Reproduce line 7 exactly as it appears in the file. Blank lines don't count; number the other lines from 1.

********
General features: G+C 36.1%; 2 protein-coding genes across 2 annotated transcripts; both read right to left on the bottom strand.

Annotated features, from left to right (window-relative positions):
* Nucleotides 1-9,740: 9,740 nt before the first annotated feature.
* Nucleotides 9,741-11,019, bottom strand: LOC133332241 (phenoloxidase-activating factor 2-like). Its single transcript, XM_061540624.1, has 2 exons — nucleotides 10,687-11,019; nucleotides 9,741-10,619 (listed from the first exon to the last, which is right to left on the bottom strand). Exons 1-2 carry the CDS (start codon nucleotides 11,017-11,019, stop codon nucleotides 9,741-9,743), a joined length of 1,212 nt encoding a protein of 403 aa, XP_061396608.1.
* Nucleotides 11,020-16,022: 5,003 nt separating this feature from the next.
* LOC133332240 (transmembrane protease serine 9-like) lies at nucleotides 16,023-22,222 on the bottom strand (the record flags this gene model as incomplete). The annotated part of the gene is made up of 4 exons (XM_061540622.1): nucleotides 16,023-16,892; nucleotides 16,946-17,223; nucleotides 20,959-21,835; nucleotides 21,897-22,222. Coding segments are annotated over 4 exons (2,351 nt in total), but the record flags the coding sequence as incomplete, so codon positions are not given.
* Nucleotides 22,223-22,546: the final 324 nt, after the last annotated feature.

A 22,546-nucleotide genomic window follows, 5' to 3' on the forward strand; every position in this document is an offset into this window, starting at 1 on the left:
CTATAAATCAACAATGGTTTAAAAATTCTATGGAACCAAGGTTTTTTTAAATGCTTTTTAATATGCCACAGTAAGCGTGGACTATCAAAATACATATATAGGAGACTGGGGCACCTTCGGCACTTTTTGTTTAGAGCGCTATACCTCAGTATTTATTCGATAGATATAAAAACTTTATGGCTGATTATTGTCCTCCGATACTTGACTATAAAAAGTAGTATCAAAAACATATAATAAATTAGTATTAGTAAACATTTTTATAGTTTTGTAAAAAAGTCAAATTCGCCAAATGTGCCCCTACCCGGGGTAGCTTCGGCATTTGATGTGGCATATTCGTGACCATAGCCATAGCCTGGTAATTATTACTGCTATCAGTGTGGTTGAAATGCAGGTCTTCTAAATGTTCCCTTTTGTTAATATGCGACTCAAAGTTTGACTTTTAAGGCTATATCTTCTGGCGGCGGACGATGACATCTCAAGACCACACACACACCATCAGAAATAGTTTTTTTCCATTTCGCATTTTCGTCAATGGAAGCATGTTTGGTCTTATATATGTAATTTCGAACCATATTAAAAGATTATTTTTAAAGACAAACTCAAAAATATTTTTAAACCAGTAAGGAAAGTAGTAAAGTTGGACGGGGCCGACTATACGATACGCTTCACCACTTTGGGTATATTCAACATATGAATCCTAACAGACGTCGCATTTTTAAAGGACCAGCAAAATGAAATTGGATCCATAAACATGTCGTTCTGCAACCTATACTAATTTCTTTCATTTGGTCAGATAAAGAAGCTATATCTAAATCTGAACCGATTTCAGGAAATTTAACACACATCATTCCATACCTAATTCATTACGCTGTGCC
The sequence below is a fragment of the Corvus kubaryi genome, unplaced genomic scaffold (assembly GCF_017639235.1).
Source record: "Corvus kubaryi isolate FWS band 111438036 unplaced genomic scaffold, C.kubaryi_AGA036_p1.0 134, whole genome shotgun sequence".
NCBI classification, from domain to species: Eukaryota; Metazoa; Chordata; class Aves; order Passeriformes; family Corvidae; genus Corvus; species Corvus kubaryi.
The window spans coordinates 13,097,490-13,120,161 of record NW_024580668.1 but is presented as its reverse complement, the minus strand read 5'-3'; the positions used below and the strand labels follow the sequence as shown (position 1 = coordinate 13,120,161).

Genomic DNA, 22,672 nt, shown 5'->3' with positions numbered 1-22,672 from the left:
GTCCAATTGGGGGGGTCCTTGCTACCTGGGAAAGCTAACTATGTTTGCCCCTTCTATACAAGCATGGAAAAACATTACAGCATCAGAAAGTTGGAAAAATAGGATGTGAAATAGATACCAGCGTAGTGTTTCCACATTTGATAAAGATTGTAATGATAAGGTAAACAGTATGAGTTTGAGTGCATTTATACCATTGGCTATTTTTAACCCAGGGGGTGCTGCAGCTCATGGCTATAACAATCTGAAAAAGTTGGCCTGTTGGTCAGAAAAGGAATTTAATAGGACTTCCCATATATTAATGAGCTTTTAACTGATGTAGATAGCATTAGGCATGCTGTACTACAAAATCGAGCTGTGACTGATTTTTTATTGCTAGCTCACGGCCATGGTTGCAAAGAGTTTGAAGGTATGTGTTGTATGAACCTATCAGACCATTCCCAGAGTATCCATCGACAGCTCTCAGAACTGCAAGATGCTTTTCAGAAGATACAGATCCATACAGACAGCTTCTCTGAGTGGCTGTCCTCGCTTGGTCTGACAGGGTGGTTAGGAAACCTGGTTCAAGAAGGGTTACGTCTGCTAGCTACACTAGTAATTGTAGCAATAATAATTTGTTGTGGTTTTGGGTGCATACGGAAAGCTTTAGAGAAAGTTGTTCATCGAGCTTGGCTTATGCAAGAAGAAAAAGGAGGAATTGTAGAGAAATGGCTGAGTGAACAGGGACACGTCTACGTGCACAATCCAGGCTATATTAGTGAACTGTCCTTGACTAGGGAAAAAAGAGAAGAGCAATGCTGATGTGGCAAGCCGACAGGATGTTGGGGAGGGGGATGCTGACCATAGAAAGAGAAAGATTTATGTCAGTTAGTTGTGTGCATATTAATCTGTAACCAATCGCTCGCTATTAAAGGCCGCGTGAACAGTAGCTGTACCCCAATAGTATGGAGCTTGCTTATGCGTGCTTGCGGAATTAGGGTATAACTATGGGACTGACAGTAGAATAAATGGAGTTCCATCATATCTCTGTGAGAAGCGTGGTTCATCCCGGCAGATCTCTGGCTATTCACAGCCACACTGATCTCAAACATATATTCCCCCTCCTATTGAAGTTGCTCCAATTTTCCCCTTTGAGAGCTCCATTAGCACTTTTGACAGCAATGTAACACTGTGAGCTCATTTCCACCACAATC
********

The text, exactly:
* Nucleotides 22,223-22,546: the final 324 nt, after the last annotated feature.